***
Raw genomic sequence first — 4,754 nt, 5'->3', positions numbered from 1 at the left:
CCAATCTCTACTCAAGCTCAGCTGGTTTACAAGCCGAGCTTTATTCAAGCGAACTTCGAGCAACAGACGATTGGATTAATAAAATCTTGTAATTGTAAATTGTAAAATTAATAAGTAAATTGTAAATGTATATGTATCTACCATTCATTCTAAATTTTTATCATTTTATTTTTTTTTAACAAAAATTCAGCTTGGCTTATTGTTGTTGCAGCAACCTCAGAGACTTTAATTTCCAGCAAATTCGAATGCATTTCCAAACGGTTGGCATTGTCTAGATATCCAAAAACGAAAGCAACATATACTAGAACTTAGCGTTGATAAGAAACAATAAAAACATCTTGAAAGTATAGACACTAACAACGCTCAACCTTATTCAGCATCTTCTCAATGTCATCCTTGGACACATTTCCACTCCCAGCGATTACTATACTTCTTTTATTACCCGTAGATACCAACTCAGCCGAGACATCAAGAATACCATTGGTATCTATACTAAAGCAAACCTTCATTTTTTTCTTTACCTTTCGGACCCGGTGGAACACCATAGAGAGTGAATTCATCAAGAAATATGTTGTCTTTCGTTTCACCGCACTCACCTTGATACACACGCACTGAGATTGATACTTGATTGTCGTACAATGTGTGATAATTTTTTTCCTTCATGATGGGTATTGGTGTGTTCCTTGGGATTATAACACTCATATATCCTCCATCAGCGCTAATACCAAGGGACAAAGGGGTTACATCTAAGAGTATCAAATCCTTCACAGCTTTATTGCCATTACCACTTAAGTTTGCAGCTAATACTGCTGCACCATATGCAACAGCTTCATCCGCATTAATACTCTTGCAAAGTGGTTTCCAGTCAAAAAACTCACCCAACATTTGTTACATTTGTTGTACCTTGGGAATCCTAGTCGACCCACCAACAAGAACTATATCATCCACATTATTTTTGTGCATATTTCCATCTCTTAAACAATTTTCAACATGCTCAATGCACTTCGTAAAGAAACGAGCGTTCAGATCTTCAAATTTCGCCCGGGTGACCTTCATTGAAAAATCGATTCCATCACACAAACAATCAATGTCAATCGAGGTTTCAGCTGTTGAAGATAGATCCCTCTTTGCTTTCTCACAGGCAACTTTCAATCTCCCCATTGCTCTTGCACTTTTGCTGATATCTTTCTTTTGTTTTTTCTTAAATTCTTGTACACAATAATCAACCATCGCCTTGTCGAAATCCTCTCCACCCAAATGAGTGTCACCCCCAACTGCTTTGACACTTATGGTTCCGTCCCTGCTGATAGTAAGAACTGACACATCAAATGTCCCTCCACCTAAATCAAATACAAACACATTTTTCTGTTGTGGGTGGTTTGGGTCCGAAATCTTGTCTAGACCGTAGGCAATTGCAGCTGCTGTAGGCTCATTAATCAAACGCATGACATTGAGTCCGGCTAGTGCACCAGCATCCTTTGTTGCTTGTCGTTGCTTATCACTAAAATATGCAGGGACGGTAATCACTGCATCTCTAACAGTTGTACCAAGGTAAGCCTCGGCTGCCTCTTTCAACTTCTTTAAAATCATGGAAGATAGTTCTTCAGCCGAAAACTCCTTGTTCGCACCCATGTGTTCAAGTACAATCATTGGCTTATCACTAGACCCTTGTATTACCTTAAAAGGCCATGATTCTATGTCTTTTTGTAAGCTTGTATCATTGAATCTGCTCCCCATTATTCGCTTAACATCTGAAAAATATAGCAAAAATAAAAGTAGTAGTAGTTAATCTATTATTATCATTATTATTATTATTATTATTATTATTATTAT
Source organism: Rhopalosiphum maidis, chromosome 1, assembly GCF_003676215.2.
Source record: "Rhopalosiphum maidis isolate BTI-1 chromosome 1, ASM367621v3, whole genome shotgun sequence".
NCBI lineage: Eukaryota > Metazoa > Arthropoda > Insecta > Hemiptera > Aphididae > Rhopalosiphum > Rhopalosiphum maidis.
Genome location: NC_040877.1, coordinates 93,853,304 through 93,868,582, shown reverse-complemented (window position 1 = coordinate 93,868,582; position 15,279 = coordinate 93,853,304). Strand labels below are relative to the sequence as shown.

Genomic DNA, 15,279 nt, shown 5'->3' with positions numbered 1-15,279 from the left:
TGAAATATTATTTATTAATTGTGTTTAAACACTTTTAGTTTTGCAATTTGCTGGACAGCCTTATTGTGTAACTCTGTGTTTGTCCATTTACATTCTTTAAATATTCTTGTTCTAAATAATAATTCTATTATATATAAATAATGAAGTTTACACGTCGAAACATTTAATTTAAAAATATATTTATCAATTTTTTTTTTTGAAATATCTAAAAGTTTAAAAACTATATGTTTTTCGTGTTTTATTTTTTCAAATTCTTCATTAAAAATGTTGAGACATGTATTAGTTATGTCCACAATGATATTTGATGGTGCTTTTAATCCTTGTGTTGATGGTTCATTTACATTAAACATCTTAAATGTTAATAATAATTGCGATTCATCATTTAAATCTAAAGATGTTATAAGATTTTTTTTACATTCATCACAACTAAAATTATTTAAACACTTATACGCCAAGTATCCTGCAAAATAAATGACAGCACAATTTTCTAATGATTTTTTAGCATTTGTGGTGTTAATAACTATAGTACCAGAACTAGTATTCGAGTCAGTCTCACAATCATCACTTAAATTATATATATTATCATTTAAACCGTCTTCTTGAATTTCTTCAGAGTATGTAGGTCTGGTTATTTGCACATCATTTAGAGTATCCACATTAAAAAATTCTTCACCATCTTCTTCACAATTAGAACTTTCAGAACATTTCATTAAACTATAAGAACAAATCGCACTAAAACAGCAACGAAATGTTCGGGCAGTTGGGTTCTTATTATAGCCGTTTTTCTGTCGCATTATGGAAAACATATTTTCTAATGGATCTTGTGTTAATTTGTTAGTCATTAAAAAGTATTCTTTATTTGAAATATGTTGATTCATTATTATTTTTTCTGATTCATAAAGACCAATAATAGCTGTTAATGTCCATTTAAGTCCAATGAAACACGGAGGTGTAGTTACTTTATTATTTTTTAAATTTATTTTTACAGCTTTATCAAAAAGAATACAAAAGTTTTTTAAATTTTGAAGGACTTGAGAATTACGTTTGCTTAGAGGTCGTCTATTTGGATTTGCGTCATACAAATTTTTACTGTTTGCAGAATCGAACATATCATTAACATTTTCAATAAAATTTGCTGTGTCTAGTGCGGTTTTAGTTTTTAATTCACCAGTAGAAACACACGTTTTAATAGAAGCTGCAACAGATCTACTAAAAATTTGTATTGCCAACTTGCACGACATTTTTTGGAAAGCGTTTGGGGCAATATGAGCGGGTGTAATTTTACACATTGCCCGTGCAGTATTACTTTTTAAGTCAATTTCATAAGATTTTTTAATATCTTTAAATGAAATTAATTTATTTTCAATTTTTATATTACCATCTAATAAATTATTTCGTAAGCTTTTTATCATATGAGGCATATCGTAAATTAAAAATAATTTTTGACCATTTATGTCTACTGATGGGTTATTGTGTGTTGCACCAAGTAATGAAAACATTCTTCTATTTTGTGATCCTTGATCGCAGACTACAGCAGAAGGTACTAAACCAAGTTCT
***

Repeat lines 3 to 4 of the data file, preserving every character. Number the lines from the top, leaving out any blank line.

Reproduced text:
Source organism: Rhopalosiphum maidis, chromosome 1, assembly GCF_003676215.2.
Source record: "Rhopalosiphum maidis isolate BTI-1 chromosome 1, ASM367621v3, whole genome shotgun sequence".